Common Salvinia, Common Water Hyacinth, Purple loosestrife, and Eurasian watermilfoil are some of the most pervasive problems with aquatic weeds. To learn more about these plants, read our previous articles: Common Salvinia, Purple loosestrife, and Eurasian watermilfoil. We also cover how to control aquatic weeds like the service offered by aquatic weed control Florida, as well as tips on how to keep them under control.
Common Salvinia, commonly known as giant Azolla, is a weed that can invade aquatic habitats worldwide. Its leaves vary from green to gold and can reach two inches in length. Unlike many other plants, it does not have a seasonal pattern, although they may vary in growth during different seasons. It is best adapted to waters with low nutrient content and can rapidly take up nutrients if they become available.
Giant Salvinia is another invasive problem native to South America. It invades aquatic ecosystems by outgrowing native plants and depleting dissolved oxygen in water bodies. This free-floating plant can double its size in a week! It is complicated to control, so aquatic weed control professionals recommend preventing this invasive plant from invading your body of water.
Common Water Hyacinth
The invasive water hyacinth (Eichhornia crassipes) is one of the world’s most damaging and pervasive aquatic weeds. Its rapid growth and efficient survival strategies have negatively impacted the environment, ecosystems, human health, and socioeconomic development. Though various control strategies have been developed to address the proliferation of this plant, complete eradication remains difficult and expensive. The plant has a variety of uses and is currently being monitored for its effects on water bodies.
The most effective way to combat water hyacinth is prevention. While it can be controlled by hand raking, mechanical harvesting is the most effective method for large areas. Hand removal is another effective solution. The plant is manually raked to the shoreline or onto a boat in this method. However, its dense population can choke water flows and impede boating and other aquatic wildlife.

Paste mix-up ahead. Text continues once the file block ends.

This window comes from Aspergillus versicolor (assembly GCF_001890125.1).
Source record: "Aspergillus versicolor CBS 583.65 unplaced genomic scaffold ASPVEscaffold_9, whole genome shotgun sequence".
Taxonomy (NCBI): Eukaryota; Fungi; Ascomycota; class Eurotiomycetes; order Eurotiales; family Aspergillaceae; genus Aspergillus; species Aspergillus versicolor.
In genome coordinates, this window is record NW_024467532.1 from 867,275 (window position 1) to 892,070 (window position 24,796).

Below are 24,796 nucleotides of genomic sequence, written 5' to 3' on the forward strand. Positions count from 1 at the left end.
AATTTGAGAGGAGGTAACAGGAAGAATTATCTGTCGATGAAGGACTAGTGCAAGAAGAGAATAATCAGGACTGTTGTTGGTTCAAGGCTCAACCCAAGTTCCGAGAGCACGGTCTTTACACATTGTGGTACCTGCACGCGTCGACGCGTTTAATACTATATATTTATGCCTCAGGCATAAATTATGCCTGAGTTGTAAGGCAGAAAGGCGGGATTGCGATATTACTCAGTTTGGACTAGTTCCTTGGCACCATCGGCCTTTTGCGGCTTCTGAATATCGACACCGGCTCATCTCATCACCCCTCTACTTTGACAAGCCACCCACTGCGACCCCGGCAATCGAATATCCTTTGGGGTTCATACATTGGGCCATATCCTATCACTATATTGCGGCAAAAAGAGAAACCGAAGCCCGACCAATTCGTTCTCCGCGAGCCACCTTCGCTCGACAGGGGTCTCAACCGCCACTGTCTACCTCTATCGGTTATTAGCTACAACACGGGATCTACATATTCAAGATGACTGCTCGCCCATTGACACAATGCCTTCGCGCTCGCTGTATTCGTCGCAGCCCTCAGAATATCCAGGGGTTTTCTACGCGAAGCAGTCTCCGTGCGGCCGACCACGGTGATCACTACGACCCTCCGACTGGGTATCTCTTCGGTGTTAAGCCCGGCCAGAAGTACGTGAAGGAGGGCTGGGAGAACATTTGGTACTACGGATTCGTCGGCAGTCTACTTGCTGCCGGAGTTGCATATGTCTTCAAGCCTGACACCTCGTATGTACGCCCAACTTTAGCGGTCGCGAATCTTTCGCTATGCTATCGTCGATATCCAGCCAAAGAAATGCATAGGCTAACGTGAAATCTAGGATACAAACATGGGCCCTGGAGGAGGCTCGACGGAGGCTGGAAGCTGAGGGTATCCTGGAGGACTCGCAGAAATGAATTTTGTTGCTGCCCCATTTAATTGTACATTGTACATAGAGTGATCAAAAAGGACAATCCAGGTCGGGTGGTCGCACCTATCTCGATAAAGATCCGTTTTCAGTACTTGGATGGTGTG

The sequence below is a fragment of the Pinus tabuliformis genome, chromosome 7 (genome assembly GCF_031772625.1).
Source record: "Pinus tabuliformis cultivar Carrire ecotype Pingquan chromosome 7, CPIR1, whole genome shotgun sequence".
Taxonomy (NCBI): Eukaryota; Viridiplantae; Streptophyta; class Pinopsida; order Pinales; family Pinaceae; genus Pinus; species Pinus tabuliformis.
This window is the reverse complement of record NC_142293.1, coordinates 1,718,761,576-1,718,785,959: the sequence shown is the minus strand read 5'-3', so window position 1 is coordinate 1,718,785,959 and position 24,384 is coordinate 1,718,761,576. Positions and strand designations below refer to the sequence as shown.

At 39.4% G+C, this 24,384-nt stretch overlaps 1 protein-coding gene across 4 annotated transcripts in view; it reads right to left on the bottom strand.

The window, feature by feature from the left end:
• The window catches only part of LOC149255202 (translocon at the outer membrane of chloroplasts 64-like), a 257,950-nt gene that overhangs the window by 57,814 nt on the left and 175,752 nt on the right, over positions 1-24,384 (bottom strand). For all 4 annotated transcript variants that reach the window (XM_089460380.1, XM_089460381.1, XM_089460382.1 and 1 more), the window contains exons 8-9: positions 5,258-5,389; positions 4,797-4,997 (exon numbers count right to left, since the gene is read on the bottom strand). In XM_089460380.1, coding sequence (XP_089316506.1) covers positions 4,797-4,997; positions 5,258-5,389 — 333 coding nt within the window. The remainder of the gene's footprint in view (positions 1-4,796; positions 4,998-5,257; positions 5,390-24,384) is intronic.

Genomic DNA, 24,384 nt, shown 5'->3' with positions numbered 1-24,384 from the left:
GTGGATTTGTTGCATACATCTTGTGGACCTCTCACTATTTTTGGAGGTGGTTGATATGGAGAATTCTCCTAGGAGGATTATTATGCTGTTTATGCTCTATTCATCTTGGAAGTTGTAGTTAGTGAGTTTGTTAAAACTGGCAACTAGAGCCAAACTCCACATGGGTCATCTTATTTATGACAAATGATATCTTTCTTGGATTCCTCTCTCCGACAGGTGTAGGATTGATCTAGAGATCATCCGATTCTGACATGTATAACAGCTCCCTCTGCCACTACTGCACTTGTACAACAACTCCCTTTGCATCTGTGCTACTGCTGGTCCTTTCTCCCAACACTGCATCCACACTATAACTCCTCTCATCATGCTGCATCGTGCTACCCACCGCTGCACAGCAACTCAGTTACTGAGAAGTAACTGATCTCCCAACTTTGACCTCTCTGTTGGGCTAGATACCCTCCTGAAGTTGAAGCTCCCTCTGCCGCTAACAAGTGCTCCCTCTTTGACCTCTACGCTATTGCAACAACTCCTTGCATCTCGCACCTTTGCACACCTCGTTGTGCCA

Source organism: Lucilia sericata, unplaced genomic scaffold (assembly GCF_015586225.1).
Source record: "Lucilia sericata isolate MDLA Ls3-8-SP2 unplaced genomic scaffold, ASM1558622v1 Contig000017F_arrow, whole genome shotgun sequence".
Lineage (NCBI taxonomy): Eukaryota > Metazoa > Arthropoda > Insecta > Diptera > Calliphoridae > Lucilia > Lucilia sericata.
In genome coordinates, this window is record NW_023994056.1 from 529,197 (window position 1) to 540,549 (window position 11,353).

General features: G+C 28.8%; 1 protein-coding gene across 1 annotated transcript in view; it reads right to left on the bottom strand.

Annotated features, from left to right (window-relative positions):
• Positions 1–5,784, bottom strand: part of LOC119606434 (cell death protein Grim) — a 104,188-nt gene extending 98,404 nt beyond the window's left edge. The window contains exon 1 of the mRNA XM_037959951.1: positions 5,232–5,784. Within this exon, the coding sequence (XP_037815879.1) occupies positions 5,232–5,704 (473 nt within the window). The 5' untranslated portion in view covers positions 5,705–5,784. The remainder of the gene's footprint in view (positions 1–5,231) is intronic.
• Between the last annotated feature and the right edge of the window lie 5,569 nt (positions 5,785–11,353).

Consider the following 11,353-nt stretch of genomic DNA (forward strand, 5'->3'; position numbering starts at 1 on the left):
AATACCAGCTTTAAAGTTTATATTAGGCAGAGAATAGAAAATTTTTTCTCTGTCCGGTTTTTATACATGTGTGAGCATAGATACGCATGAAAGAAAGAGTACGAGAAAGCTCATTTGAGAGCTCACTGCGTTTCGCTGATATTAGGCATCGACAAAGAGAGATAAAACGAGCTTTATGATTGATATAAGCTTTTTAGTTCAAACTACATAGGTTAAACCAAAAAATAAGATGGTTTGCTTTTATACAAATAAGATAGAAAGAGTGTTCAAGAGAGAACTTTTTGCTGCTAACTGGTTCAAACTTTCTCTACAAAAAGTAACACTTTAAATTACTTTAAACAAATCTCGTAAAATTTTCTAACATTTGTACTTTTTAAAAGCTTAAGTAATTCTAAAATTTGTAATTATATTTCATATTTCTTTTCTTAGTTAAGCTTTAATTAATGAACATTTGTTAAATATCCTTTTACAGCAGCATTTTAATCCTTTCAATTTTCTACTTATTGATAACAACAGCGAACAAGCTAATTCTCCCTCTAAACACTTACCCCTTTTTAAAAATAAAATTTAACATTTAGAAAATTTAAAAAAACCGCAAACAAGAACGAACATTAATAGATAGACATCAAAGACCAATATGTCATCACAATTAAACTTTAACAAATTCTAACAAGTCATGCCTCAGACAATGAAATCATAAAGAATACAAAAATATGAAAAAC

One of the most persistent problems in aquatic weed control is purple loosestrife. This plant is highly prolific, producing millions of seeds per plant. Young plants produce only one stem, while mature plants can produce as many as 2.7 million seeds yearly. Purple loosestrife has thick, woody roots that can spread by wind and water. Its seedlings are tiny, about the size of grains of sand. Once they have sprouted, purple loosestrife can send out 30-50 shoots per plant. In addition, pieces of roots can be broken off to form new plants, making this a challenging species to control.
Seedling density decreases significantly within the parent plant’s 33 feet (10 m). Although this plant is invasive in lacustrine habitats, it is also entirely flooded tolerant once established. Because of its regenerative ability, it can persist even in the dryest locations. If the water is too shallow to eradicate the plant, it will take seedlings on a small portion of the surrounding soil.
This invasive species spread through lakes and rivers. It can affect the ecosystem and adversely affect recreational opportunities. Its rapid growth and dissemination make it one of the most challenging aquatic weeds to control. The plant attaches itself to boat hulls, propellers, and fishing gear and can be a nuisance to lake residents. Because it has few predatory seeds, the plant is difficult to eradicate.
Myriophyllum spicatum is native to Europe, Asia, and North Africa. It was accidentally introduced into North America in the late 1800s and has since spread to 45 states and three Canadian provinces. It is now listed as a restricted plant in 17 states and is a major nuisance throughout the northern US. Mechanical harvesting of this plant produces stem fragments that are ideal for propagation.